Monday, September 7, 2009

60 seconds on SOAP-based Web Services

According to this book, there are 74 distinct initiatives trying to define what a Web Service should look like. And I bet, there are at least 74 different abbreviations around to describe different parts of it. So it's surprising how simple it is to create a Web Service with JDK 1.6. First you define an interface with a bunch of annotations:

import javax.jws.WebMethod;
import javax.jws.WebParam;
import javax.jws.WebService;
import javax.jws.soap.SOAPBinding;
import javax.jws.soap.SOAPBinding.Style;

// use RPC or 'wrapped' document-style
@SOAPBinding(style = Style.RPC)
//@SOAPBinding(style = Style.DOCUMENT,
// parameterStyle = SOAPBinding.ParameterStyle.WRAPPED )
public interface Example
 @WebMethod public String getGreeting( @WebParam(name="myname") String myname);
And then implement the service itself. Use a thread-pool if your application is multi-threaded.

import javax.jws.WebService;

@WebService(endpointInterface = "simple.Example")
public class ExampleImpl implements Example
 public String getGreeting(String myname)
   return "hello, " + myname;

 public static void main(String[] args)
   String url = "";
   System.out.println("Starting WebService at: " + url);
   System.out.println("WSDL available at:      " + url + "?wsdl");

   Endpoint endpoint = Endpoint.create(new ExampleImpl());
   //endpoint.setExecutor( Executors.newFixedThreadPool(10) );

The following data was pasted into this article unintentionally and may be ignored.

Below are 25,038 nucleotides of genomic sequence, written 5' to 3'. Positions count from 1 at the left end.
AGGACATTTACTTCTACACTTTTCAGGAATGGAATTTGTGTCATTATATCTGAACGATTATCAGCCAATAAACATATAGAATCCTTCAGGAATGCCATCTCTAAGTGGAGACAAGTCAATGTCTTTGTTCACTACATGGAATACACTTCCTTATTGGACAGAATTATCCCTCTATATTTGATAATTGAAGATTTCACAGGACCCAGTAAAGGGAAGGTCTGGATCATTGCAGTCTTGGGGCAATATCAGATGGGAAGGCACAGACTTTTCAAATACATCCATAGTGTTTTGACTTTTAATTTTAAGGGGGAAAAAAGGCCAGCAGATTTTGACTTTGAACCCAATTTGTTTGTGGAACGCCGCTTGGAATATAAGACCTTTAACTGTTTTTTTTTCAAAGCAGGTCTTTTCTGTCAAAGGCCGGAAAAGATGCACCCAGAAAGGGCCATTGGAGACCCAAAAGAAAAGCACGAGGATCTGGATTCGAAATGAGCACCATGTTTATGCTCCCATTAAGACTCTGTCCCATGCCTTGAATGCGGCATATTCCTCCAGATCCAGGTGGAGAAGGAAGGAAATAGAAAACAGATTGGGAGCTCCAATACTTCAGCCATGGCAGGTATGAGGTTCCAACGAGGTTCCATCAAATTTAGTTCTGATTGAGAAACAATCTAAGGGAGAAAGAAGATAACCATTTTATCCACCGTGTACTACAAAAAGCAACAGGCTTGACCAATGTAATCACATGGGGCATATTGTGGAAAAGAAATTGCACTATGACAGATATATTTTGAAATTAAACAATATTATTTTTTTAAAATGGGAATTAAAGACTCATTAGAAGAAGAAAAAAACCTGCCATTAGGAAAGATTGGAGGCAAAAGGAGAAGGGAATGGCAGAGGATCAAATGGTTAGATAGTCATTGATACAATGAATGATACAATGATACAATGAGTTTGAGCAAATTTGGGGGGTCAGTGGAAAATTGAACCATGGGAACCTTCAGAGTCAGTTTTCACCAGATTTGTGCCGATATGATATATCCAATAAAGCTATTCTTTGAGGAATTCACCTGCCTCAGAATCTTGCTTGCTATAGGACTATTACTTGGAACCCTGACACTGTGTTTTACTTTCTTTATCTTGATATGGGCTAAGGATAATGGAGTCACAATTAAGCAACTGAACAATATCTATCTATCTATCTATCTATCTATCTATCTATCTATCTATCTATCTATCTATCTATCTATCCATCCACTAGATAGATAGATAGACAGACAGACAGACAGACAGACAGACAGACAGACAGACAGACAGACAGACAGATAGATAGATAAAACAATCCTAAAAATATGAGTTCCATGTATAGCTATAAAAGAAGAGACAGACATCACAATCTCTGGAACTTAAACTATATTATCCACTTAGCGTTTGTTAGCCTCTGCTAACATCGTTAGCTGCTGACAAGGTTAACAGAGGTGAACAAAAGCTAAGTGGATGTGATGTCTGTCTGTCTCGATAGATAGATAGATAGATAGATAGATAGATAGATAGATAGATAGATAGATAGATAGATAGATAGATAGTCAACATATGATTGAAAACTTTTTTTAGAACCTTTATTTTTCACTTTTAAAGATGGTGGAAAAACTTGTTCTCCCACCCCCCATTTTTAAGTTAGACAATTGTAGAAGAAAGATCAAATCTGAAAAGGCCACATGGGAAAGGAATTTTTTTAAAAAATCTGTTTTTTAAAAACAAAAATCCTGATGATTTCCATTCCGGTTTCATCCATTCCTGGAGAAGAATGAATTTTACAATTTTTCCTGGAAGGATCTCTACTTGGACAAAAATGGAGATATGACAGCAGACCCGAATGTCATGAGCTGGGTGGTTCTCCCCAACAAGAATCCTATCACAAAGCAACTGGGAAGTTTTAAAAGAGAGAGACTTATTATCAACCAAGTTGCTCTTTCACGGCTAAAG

The resulting WSDL definition of this service can be looked at (use Firefox or IE, not Chrome!). Any SOAP-based client (such as the XML Test Utility in General Interface, see previous post) can now invoke this service.
REST-style would be harder to implement, but easier to test. In the REST case, you can simply do:"Pete" for invocations. The difference to the previous solution is that with REST-style, the client uses an HTTP GET to invoke a method and the return value can be any kind of XML, not just a SOAP envelope.
The code above implements the main 'standard', but its also the most bloated possibilty. More efficient, but less standardized, is a message encoding of JSON instead of XML, or better, use the Google Web Toolkit. If you are in full control of the server and the client and don't need to follow standards, GWT seems an excellent choice right now.

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